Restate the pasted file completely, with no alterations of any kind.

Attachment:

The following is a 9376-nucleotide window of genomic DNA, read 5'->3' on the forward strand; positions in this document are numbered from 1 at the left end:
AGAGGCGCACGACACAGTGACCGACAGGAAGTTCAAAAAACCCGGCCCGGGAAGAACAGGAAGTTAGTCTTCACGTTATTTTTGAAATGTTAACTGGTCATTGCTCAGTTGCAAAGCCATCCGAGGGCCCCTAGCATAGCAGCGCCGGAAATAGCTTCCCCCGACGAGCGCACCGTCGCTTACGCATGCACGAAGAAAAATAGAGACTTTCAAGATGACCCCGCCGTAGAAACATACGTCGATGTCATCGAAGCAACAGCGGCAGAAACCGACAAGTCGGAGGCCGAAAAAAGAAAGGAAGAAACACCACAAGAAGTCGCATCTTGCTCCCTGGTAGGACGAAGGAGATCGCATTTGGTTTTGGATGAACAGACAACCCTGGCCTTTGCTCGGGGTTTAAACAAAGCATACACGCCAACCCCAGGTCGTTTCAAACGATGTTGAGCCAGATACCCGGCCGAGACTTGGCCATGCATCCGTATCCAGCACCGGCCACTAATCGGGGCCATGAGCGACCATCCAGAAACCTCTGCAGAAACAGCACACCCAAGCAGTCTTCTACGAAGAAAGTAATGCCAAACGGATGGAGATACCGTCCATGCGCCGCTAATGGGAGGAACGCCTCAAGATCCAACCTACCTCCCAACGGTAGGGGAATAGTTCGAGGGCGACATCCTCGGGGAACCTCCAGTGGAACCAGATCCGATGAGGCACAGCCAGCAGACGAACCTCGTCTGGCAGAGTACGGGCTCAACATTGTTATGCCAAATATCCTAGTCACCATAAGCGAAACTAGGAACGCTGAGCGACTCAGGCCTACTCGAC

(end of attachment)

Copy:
The following is a 9376-nucleotide window of genomic DNA, read 5'->3' on the forward strand; positions in this document are numbered from 1 at the left end:
AGAGGCGCACGACACAGTGACCGACAGGAAGTTCAAAAAACCCGGCCCGGGAAGAACAGGAAGTTAGTCTTCACGTTATTTTTGAAATGTTAACTGGTCATTGCTCAGTTGCAAAGCCATCCGAGGGCCCCTAGCATAGCAGCGCCGGAAATAGCTTCCCCCGACGAGCGCACCGTCGCTTACGCATGCACGAAGAAAAATAGAGACTTTCAAGATGACCCCGCCGTAGAAACATACGTCGATGTCATCGAAGCAACAGCGGCAGAAACCGACAAGTCGGAGGCCGAAAAAAGAAAGGAAGAAACACCACAAGAAGTCGCATCTTGCTCCCTGGTAGGACGAAGGAGATCGCATTTGGTTTTGGATGAACAGACAACCCTGGCCTTTGCTCGGGGTTTAAACAAAGCATACACGCCAACCCCAGGTCGTTTCAAACGATGTTGAGCCAGATACCCGGCCGAGACTTGGCCATGCATCCGTATCCAGCACCGGCCACTAATCGGGGCCATGAGCGACCATCCAGAAACCTCTGCAGAAACAGCACACCCAAGCAGTCTTCTACGAAGAAAGTAATGCCAAACGGATGGAGATACCGTCCATGCGCCGCTAATGGGAGGAACGCCTCAAGATCCAACCTACCTCCCAACGGTAGGGGAATAGTTCGAGGGCGACATCCTCGGGGAACCTCCAGTGGAACCAGATCCGATGAGGCACAGCCAGCAGACGAACCTCGTCTGGCAGAGTACGGGCTCAACATTGTTATGCCAAATATCCTAGTCACCATAAGCGAAACTAGGAACGCTGAGCGACTCAGGCCTACTCGAC